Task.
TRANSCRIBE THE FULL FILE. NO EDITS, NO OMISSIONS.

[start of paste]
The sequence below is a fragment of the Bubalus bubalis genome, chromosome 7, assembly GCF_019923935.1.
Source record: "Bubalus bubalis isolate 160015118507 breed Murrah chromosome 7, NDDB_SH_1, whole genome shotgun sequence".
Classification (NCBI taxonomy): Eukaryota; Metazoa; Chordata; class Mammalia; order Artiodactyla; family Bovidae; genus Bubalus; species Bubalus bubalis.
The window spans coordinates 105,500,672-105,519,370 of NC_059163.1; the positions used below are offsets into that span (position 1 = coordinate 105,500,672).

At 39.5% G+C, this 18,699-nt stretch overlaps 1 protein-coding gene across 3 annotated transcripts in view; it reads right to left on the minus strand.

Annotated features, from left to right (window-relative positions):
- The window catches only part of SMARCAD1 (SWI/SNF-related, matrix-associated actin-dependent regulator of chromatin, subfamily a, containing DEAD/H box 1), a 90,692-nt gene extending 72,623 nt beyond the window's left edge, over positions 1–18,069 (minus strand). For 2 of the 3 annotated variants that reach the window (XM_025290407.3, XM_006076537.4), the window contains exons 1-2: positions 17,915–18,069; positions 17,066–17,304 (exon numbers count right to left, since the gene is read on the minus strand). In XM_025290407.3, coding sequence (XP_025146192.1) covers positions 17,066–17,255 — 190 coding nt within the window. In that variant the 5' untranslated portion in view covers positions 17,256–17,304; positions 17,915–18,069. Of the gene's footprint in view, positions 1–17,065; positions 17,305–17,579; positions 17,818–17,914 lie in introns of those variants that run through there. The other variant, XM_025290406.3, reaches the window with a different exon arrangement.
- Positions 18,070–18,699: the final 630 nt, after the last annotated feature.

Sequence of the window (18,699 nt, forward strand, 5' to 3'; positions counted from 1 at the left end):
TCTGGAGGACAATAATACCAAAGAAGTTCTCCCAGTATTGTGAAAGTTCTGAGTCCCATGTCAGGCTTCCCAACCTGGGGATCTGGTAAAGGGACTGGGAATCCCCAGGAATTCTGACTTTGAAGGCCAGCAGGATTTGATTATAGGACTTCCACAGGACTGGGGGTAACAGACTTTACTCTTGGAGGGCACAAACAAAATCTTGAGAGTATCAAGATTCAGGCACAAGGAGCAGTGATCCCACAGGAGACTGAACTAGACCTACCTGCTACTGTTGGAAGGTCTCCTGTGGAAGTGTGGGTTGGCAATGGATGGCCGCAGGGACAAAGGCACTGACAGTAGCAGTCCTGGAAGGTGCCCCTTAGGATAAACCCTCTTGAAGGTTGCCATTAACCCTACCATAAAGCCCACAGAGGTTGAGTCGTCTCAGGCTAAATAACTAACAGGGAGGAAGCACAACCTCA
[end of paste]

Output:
The sequence below is a fragment of the Bubalus bubalis genome, chromosome 7, assembly GCF_019923935.1.
Source record: "Bubalus bubalis isolate 160015118507 breed Murrah chromosome 7, NDDB_SH_1, whole genome shotgun sequence".
Classification (NCBI taxonomy): Eukaryota; Metazoa; Chordata; class Mammalia; order Artiodactyla; family Bovidae; genus Bubalus; species Bubalus bubalis.
The window spans coordinates 105,500,672-105,519,370 of NC_059163.1; the positions used below are offsets into that span (position 1 = coordinate 105,500,672).

At 39.5% G+C, this 18,699-nt stretch overlaps 1 protein-coding gene across 3 annotated transcripts in view; it reads right to left on the minus strand.

Annotated features, from left to right (window-relative positions):
- The window catches only part of SMARCAD1 (SWI/SNF-related, matrix-associated actin-dependent regulator of chromatin, subfamily a, containing DEAD/H box 1), a 90,692-nt gene extending 72,623 nt beyond the window's left edge, over positions 1–18,069 (minus strand). For 2 of the 3 annotated variants that reach the window (XM_025290407.3, XM_006076537.4), the window contains exons 1-2: positions 17,915–18,069; positions 17,066–17,304 (exon numbers count right to left, since the gene is read on the minus strand). In XM_025290407.3, coding sequence (XP_025146192.1) covers positions 17,066–17,255 — 190 coding nt within the window. In that variant the 5' untranslated portion in view covers positions 17,256–17,304; positions 17,915–18,069. Of the gene's footprint in view, positions 1–17,065; positions 17,305–17,579; positions 17,818–17,914 lie in introns of those variants that run through there. The other variant, XM_025290406.3, reaches the window with a different exon arrangement.
- Positions 18,070–18,699: the final 630 nt, after the last annotated feature.

Sequence of the window (18,699 nt, forward strand, 5' to 3'; positions counted from 1 at the left end):
TCTGGAGGACAATAATACCAAAGAAGTTCTCCCAGTATTGTGAAAGTTCTGAGTCCCATGTCAGGCTTCCCAACCTGGGGATCTGGTAAAGGGACTGGGAATCCCCAGGAATTCTGACTTTGAAGGCCAGCAGGATTTGATTATAGGACTTCCACAGGACTGGGGGTAACAGACTTTACTCTTGGAGGGCACAAACAAAATCTTGAGAGTATCAAGATTCAGGCACAAGGAGCAGTGATCCCACAGGAGACTGAACTAGACCTACCTGCTACTGTTGGAAGGTCTCCTGTGGAAGTGTGGGTTGGCAATGGATGGCCGCAGGGACAAAGGCACTGACAGTAGCAGTCCTGGAAGGTGCCCCTTAGGATAAACCCTCTTGAAGGTTGCCATTAACCCTACCATAAAGCCCACAGAGGTTGAGTCGTCTCAGGCTAAATAACTAACAGGGAGGAAGCACAACCTCA